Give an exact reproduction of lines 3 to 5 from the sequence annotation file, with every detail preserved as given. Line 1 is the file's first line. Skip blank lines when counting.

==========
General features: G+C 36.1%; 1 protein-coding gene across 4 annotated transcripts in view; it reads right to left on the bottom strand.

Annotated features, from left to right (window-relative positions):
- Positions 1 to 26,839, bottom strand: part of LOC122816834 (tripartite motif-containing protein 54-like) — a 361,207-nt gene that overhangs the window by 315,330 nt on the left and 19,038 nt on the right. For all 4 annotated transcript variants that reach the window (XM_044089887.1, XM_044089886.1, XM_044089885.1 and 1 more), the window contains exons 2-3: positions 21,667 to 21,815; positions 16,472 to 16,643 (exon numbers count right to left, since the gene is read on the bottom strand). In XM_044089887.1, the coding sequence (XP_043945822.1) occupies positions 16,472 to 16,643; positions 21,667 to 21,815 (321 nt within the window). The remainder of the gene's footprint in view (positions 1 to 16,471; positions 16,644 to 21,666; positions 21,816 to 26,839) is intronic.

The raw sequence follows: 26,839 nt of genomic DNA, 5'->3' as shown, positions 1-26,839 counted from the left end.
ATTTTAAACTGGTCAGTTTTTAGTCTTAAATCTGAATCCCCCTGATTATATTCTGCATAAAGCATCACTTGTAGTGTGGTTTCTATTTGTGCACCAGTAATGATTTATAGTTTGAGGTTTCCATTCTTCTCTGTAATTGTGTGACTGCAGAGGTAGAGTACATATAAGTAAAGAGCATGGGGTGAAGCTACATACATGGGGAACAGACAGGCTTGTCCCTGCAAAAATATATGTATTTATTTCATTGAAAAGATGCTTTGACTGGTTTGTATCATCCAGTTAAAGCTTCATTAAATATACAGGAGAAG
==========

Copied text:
- Positions 1 to 26,839, bottom strand: part of LOC122816834 (tripartite motif-containing protein 54-like) — a 361,207-nt gene that overhangs the window by 315,330 nt on the left and 19,038 nt on the right. For all 4 annotated transcript variants that reach the window (XM_044089887.1, XM_044089886.1, XM_044089885.1 and 1 more), the window contains exons 2-3: positions 21,667 to 21,815; positions 16,472 to 16,643 (exon numbers count right to left, since the gene is read on the bottom strand). In XM_044089887.1, the coding sequence (XP_043945822.1) occupies positions 16,472 to 16,643; positions 21,667 to 21,815 (321 nt within the window). The remainder of the gene's footprint in view (positions 1 to 16,471; positions 16,644 to 21,666; positions 21,816 to 26,839) is intronic.

The raw sequence follows: 26,839 nt of genomic DNA, 5'->3' as shown, positions 1-26,839 counted from the left end.
ATTTTAAACTGGTCAGTTTTTAGTCTTAAATCTGAATCCCCCTGATTATATTCTGCATAAAGCATCACTTGTAGTGTGGTTTCTATTTGTGCACCAGTAATGATTTATAGTTTGAGGTTTCCATTCTTCTCTGTAATTGTGTGACTGCAGAGGTAGAGTACATATAAGTAAAGAGCATGGGGTGAAGCTACATACATGGGGAACAGACAGGCTTGTCCCTGCAAAAATATATGTATTTATTTCATTGAAAAGATGCTTTGACTGGTTTGTATCATCCAGTTAAAGCTTCATTAAATATACAGGAGAAG